“Because this is a novel by the superabundantly talented Moshfegh—she’s an American writer of Croatian and Iranian descent—we know in advance that it will be cool, strange, aloof and disciplined. The sentences will be snipped as if the writer has an extra row of teeth . . . Moshfegh writes with so much misanthropic aplomb, however, that she is always a deep pleasure to read. She has a sleepless eye and dispenses observations as if from a toxic eyedropper . . . Though this novel is set nearly 20 years ago, it feels current. The thought of sleeping through this particular moment in the world’s history has appeal.” —Dwight Garner, The New York Times
“Just finished My Year of Rest and Relaxation, by Ottessa Moshfegh: caustic, funny, dark addition to the lineage of unlikeable female protagonists (by Mona Awad, Sheila Heti, Anita Brookner, Jean Rhys, Emily Bronte...+ grandmamas Lady MacBeth + Medea)" —Margaret Atwood via Twitter
“The bravado in Moshfegh’s comprehensive darkness makes her novels both very funny and weirdly exhilarating . . . As in Eileen, Moshfegh excels here at setting up an immediately intriguing character and situation, then amplifying the freakishness to the point that some rupture feels inevitable. Her confidence never flags; hers are the novels of a writer invigoratingly immune to uncertainty and self-doubt.” —Slate
“One of the most compelling protagonists modern fiction has offered in years: a loopy, quietly furious pillhead whose Ambien ramblings and Xanaxed bitcheries somehow wend their way through sad and funny and strange toward something genuinely profound.” —Entertainment Weekly, Best Books of 2018
“A strange, exhilarating triumph . . . Moshfegh writes with a singular wit and clarity that, on its own, would be more than enough. (Her 2015 debut, Eileen, was shortlisted for the Man Booker Prize, and Rest has already been optioned for film by Australian actress Margot Robbie). But the cumulative power of her narrative—and the sharp turn she takes in its last 30 pages—becomes nothing less than a revelation: sad, funny, astonishing, and unforgettable.” —Entertainment Weekly
“Moshfegh’s tale of self-care gone off the rails is a caustically funny skewering of artistic pretension and consumption, but also a meditation on grief, privilege and social cohesion.” —Huffington Post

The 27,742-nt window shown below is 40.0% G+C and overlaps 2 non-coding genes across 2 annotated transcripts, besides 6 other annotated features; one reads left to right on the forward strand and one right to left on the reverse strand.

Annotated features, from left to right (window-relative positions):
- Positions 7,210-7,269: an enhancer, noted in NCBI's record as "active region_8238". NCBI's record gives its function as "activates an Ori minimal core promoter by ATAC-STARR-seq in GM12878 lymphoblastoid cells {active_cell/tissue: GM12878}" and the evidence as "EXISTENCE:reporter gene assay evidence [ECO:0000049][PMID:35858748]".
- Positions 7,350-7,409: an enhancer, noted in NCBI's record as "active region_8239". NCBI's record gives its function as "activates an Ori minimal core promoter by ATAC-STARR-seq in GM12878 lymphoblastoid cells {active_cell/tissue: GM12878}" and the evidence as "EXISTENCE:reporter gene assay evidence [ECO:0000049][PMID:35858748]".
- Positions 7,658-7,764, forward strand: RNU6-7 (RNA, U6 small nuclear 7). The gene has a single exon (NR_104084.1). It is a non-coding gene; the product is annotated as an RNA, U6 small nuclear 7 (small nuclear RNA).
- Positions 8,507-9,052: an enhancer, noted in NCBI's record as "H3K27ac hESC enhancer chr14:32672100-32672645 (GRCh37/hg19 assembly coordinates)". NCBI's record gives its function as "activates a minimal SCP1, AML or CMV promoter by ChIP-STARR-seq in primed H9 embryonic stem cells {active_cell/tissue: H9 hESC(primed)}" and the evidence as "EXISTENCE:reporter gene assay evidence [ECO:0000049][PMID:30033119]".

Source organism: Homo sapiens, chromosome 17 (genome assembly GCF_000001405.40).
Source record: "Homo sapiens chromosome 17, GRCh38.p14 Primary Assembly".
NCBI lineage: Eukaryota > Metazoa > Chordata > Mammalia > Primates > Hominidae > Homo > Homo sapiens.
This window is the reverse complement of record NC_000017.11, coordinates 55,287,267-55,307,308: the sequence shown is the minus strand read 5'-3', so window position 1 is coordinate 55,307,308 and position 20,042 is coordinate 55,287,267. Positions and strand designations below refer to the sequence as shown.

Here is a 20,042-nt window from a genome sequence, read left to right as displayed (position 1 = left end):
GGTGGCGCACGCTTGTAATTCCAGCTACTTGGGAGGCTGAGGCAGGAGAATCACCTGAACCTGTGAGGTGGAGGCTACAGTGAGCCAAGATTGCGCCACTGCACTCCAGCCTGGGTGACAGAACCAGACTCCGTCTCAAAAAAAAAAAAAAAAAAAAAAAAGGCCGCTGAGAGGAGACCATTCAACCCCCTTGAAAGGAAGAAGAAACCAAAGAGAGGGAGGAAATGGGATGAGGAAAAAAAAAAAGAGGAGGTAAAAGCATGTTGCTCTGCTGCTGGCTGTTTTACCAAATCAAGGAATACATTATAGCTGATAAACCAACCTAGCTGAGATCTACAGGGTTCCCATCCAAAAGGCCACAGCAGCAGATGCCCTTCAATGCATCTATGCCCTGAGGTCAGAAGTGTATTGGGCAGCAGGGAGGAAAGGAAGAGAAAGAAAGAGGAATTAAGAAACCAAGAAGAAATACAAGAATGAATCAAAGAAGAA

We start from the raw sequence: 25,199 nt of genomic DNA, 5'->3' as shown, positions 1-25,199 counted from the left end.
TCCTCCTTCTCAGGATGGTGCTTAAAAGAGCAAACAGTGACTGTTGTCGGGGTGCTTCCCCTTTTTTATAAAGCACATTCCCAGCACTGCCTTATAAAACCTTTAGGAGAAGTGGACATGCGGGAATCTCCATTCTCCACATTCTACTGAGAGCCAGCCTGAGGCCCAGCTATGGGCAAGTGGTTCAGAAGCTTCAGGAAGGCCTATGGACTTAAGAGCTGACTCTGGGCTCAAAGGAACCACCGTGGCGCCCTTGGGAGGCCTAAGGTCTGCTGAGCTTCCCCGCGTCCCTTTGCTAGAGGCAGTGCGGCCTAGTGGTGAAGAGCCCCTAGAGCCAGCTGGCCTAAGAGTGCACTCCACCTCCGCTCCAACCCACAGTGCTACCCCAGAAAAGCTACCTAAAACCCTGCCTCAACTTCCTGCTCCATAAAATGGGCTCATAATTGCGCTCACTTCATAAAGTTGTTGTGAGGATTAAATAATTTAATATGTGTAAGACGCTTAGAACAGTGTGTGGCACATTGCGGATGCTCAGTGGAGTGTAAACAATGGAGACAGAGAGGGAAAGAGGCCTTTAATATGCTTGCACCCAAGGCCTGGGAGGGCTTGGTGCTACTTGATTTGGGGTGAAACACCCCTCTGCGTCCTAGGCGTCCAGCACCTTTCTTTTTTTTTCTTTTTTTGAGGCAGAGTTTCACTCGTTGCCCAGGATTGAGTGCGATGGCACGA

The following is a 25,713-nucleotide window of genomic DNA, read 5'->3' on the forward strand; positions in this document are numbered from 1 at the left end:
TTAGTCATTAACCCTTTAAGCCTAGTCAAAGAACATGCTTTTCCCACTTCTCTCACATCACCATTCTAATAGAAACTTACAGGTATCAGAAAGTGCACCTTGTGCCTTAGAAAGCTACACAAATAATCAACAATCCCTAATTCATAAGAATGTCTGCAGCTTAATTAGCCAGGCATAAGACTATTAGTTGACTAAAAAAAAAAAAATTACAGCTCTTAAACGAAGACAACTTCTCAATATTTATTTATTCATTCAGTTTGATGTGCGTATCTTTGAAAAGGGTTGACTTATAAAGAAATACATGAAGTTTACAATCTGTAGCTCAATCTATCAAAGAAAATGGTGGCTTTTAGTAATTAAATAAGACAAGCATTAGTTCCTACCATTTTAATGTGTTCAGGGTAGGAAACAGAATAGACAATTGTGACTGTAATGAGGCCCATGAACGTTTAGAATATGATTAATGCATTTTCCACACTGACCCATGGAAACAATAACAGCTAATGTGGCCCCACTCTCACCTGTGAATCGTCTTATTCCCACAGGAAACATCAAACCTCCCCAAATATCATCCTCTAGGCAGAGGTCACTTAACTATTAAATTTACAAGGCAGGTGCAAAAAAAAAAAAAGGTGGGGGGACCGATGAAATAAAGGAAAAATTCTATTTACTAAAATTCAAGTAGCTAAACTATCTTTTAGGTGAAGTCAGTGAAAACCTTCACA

“The most exciting book of 2018 is about a girl sleeping for a year . . . Ingenious, darkly comedic . . . The novel speeds to the best last page of any book I’ve likely ever read.” —Vice
“This book isn’t just buzzy and maniacally entertaining—it’s a mean-spirited, tenderhearted masterpiece.” —New York Post
“My Year of Rest and Relaxation is the most poignant, vulnerable, mature, and—dare I say it?—sincere work that its gifted author has yet produced.” —Boston Globe
“In flat, deadpan, unembellished prose recalling the cadences of Joan Didion and the clear-eyed candor of Mary Gaitskill, Moshfegh portrays the vacuous interior life (she has virtually no exterior life) of a narcissistic personality simultaneously self-loathing and self-displaying . . . My Year of Rest and Relaxation is most convincing as an urbane dark comedy, sharp-eyed satire leavened by passages of morbid sobriety, as in a perverse fusion of Sex and the City and Requiem for a Dream.” —Joyce Carol Oates, The New York Review of Books
“Bizarrely fascinating . . . Moshfegh knows how to spin perversity and provocation into fascination, and bleakness into surprising tenderness.” —NPR
“It’s another acerbic character study from an author making a career out of bringing absurdly unlikable people to life. No one can discomfit a reader quite like her.” —A.V. Club
“One of the pleasures of reading Ottessa Moshfegh is that—unusually, these days—she rarely writes in the present tense. Instead, the sense of immediacy, the sense of being inside a character, the sense of things happening and having psychic value, both to the writer and her reader, is provided by the structure and content of her sentences. . . . One of the other pleasures of reading Moshfegh is her relentless savagery. All this is delivered as comic—it is comic—but it’s not exactly funny, though of course we laugh.” —Guardian
“Darkly hilarious . . . [Moshfegh’s] the kind of provocateur who makes you laugh out loud while drawing blood.” —Vogue
“Electrifying. . . a reminder that there is something to life outside the economic exchange of time for money and money for goods, even if that unnamed thing is obscure and perplexing and just a bit monstrous—particularly as a woman. Literature may not have the all the answers, but it can show us the power and allure of saying no.” —Vanity Fair
“I was cringing during every moment of Ottessa Moshfegh’s My Year of Rest and Relaxation, and yet I could not put the book down . . . It is mostly, almost by juxtaposition, about the realness of a more subtle and very private expression of pain, no matter the cause, no matter how seemingly trivial. That’s what kept me reading even as my cringing muscles grew sore: feeling in my screwed-up face, barked laughs, and watery eyes the translation of that private kind of pain into something I could share.” —Claire Benoit, The Paris Review
“There’s a casually intimidating power to Moshfegh’s writing—the deadpan frankness and softly cutting sentences—that makes any comparison feel not quite right.” —Anne Diebel, London Review of Books